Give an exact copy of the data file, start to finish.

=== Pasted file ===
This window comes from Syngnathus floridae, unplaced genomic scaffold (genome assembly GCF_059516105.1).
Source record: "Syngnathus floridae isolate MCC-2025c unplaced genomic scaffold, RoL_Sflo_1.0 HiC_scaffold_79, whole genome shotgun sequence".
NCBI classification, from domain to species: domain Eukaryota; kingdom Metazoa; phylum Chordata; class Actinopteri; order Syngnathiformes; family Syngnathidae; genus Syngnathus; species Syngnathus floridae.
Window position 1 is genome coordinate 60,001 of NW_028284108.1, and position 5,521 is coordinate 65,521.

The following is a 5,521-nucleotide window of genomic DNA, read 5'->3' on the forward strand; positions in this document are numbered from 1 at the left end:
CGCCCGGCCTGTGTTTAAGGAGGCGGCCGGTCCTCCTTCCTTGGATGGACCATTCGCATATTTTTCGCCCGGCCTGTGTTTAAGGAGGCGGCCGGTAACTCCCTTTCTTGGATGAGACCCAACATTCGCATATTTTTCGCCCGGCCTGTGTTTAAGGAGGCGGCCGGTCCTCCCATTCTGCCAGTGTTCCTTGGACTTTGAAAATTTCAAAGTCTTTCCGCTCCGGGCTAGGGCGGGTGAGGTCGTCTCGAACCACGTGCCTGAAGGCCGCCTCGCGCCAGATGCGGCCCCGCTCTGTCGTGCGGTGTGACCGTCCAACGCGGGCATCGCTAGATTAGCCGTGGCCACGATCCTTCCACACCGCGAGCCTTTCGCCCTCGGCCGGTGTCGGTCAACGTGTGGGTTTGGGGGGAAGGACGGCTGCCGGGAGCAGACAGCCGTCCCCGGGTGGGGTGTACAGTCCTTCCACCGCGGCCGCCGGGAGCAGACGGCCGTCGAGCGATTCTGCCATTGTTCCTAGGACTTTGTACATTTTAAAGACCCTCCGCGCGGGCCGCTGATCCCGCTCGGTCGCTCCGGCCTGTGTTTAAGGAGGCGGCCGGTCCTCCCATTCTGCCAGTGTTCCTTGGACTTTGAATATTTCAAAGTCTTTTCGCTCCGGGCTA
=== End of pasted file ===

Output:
This window comes from Syngnathus floridae, unplaced genomic scaffold (genome assembly GCF_059516105.1).
Source record: "Syngnathus floridae isolate MCC-2025c unplaced genomic scaffold, RoL_Sflo_1.0 HiC_scaffold_79, whole genome shotgun sequence".
NCBI classification, from domain to species: domain Eukaryota; kingdom Metazoa; phylum Chordata; class Actinopteri; order Syngnathiformes; family Syngnathidae; genus Syngnathus; species Syngnathus floridae.
Window position 1 is genome coordinate 60,001 of NW_028284108.1, and position 5,521 is coordinate 65,521.

The following is a 5,521-nucleotide window of genomic DNA, read 5'->3' on the forward strand; positions in this document are numbered from 1 at the left end:
CGCCCGGCCTGTGTTTAAGGAGGCGGCCGGTCCTCCTTCCTTGGATGGACCATTCGCATATTTTTCGCCCGGCCTGTGTTTAAGGAGGCGGCCGGTAACTCCCTTTCTTGGATGAGACCCAACATTCGCATATTTTTCGCCCGGCCTGTGTTTAAGGAGGCGGCCGGTCCTCCCATTCTGCCAGTGTTCCTTGGACTTTGAAAATTTCAAAGTCTTTCCGCTCCGGGCTAGGGCGGGTGAGGTCGTCTCGAACCACGTGCCTGAAGGCCGCCTCGCGCCAGATGCGGCCCCGCTCTGTCGTGCGGTGTGACCGTCCAACGCGGGCATCGCTAGATTAGCCGTGGCCACGATCCTTCCACACCGCGAGCCTTTCGCCCTCGGCCGGTGTCGGTCAACGTGTGGGTTTGGGGGGAAGGACGGCTGCCGGGAGCAGACAGCCGTCCCCGGGTGGGGTGTACAGTCCTTCCACCGCGGCCGCCGGGAGCAGACGGCCGTCGAGCGATTCTGCCATTGTTCCTAGGACTTTGTACATTTTAAAGACCCTCCGCGCGGGCCGCTGATCCCGCTCGGTCGCTCCGGCCTGTGTTTAAGGAGGCGGCCGGTCCTCCCATTCTGCCAGTGTTCCTTGGACTTTGAATATTTCAAAGTCTTTTCGCTCCGGGCTA